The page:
The politics of education in the state of Washington
September 16, Superintendent of Public Instruction Randy Dorn joined the Foley Institute to discuss the McCleary Decision on Public Education Funding and Reform. The policy derives its name from the McCleary family, Dorn explained, that come from “a property poor district that was unable to raise revenue for district wages.” This reliance on fundraising for local levies boils down to a civil rights and equity issue that sparked Dorn’s activism.
The Superintendent clarified that the variety in district demographics– particularly concerning economics and race– results in an education gap. Local levy funds are raised with highly contrasting results between income rich and income poor districts. The problem is seen when learning that a shocking fifty percent of these funds go towards teachers’ salaries– an “unconstitutional use of local levy dollars for a state responsibility,” exclaimed Dorn. Insisting that the legislature take responsibility for providing basic, equal education across the state, Dorn admitted that raising taxes would be the answer to simply paying compensation to teachers.
Without some way for reliable and uniform pay, the quality of instructors will vary between districts. The skill of instructors– be it adjustments to ESL, Special Education, and individual students’ needs– “makes a tremendous difference to the kids in the classroom.” Dorn spelled out how this variety in wage results in the problem of “teachers going to richer districts while rookies end up in the poorer districts.” A race issue arises as Dorn made clear that the demographics of income rich districts have been seen to be generally “white and Asian” while the districts that are unable to raise levy dollars are generally families of minorities.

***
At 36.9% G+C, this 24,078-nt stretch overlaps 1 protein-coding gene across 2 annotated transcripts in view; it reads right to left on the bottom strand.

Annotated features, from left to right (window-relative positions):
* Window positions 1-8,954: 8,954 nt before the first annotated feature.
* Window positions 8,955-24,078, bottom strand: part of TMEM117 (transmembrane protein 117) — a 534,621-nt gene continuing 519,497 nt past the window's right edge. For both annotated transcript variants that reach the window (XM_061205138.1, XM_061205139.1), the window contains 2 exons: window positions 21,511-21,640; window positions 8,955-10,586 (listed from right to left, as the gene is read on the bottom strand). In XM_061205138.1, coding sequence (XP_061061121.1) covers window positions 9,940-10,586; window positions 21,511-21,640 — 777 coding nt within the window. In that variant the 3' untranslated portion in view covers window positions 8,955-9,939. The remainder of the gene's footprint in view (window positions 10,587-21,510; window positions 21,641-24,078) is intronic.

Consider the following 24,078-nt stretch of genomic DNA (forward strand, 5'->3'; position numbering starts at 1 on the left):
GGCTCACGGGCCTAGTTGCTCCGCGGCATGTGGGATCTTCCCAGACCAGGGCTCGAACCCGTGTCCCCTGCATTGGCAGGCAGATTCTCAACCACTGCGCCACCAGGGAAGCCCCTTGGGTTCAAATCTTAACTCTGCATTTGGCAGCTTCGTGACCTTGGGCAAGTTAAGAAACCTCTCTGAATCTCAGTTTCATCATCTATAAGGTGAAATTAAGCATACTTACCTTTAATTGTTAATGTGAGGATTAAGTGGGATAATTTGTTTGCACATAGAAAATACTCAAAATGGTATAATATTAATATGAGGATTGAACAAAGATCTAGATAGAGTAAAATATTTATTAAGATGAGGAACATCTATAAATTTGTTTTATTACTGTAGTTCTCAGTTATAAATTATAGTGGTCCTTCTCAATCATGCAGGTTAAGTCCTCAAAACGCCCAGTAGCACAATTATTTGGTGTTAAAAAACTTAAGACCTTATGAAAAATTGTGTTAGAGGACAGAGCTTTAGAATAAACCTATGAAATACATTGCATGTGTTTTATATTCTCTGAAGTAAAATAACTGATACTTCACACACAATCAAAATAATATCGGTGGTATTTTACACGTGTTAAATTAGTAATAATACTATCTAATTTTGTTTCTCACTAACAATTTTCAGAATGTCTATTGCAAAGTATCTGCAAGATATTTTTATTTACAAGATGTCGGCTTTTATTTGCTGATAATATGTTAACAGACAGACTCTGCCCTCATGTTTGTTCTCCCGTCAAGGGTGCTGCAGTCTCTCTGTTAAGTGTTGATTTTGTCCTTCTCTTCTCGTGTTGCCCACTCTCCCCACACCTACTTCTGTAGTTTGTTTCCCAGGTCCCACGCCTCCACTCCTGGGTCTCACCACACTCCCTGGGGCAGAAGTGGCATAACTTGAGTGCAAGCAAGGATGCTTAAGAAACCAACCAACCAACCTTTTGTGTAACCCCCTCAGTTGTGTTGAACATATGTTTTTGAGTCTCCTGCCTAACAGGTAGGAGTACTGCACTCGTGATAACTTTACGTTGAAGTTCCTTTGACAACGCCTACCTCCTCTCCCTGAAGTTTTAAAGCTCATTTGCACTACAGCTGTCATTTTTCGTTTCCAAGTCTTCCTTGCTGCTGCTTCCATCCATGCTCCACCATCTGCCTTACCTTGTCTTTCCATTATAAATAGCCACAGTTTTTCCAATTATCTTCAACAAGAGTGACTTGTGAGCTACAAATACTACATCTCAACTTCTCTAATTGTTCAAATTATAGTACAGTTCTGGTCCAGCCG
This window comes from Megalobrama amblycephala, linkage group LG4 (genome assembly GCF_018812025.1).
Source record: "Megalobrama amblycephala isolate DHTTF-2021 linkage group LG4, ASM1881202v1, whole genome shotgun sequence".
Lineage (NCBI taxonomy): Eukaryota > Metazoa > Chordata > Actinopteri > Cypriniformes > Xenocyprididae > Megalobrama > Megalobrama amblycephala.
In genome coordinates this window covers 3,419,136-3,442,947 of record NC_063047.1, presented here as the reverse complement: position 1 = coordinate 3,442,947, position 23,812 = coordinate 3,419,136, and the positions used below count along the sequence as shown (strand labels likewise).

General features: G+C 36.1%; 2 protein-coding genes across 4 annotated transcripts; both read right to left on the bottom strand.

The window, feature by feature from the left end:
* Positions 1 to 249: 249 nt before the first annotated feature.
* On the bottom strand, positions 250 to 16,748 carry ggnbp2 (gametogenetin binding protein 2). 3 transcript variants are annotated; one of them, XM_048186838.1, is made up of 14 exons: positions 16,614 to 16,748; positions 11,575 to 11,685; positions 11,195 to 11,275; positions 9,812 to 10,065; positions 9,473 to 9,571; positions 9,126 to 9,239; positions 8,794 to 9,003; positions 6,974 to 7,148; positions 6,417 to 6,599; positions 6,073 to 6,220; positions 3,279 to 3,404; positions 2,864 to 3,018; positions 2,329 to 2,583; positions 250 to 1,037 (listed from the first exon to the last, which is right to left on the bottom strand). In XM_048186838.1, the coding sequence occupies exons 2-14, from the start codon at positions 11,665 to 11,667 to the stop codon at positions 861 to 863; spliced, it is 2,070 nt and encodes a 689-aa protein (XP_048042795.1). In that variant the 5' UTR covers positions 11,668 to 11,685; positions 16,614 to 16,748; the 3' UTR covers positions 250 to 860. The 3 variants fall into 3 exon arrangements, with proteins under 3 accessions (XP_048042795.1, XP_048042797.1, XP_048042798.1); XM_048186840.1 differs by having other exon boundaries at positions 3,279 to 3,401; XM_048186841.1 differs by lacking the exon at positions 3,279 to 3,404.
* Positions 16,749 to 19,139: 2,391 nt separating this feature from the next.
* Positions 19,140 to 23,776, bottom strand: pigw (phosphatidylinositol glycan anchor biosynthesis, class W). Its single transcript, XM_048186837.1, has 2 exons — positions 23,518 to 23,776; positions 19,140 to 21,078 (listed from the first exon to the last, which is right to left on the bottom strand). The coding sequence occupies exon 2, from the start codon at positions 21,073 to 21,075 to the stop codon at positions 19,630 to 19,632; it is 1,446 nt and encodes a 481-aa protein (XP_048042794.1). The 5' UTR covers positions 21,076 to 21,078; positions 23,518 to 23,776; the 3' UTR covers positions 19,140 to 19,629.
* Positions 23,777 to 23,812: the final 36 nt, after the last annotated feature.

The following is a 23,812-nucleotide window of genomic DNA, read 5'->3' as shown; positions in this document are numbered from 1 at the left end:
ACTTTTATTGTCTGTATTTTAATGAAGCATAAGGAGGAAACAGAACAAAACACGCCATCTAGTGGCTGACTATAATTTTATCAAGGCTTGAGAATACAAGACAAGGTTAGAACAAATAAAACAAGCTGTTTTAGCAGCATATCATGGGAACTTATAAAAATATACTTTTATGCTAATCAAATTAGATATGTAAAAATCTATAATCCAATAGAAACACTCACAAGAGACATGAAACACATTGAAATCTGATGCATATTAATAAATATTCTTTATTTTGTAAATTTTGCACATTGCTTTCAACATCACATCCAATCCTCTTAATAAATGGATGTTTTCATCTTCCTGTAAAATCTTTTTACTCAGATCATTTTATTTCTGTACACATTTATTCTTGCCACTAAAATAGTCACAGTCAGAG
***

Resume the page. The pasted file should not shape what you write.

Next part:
Inequality is also seen in the realm of technology in the school setting. This element of modernity “was considered an extra– not part of basic education.” Therefore, the state removes itself from the responsibility of providing technology to students. What ends up happening, Dorn explained, is that local levy funds will be raised by districts that are able to; resulting in vast variation between the technological tools at the hands of students across districts. This inequality has clear ramifications for the access students have to material, but also impacts the students’ support network. Without assistance in obtaining technological access, parents may be unable to set up connections with teachers.
Dorn’s “battle between upholding the Constitution or cruising by” until his term ends clearly resulted in taking on a role of impassioned activism. The lawsuits against school districts are his efforts in “educating and urging” people to do something; “I’m advocating for every kid to have a shot.” Referring to the recent $16 billion raised by legislature for transportation costs, Dorn exclaimed, “I only want $3 billion for state education revenue! When did roads take the place of kids as the paramount duty of the state?” Although there is a September 2018 deadline to cease the use of levy funds for the aforementioned services, Dorn said, “the state needs to step up and do their share. I’m trying to push them over the cliff” and urge them to “fulfill their oath” of providing equal education to the students of Washington.
Contributor: Shantara Pintak